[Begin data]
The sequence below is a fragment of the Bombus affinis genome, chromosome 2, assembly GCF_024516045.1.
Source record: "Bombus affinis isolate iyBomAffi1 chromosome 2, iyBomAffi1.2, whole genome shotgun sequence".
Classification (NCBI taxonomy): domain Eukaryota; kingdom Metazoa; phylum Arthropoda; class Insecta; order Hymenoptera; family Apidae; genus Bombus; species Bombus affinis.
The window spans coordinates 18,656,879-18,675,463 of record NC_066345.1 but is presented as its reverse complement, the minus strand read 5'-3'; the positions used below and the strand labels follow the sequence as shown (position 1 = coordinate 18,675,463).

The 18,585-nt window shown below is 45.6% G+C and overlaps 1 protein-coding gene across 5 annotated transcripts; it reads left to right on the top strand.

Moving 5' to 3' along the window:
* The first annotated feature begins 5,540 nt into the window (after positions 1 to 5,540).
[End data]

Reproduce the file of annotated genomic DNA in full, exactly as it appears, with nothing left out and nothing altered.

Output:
The sequence below is a fragment of the Bombus affinis genome, chromosome 2, assembly GCF_024516045.1.
Source record: "Bombus affinis isolate iyBomAffi1 chromosome 2, iyBomAffi1.2, whole genome shotgun sequence".
Classification (NCBI taxonomy): domain Eukaryota; kingdom Metazoa; phylum Arthropoda; class Insecta; order Hymenoptera; family Apidae; genus Bombus; species Bombus affinis.
The window spans coordinates 18,656,879-18,675,463 of record NC_066345.1 but is presented as its reverse complement, the minus strand read 5'-3'; the positions used below and the strand labels follow the sequence as shown (position 1 = coordinate 18,675,463).

The 18,585-nt window shown below is 45.6% G+C and overlaps 1 protein-coding gene across 5 annotated transcripts; it reads left to right on the top strand.

Moving 5' to 3' along the window:
* The first annotated feature begins 5,540 nt into the window (after positions 1 to 5,540).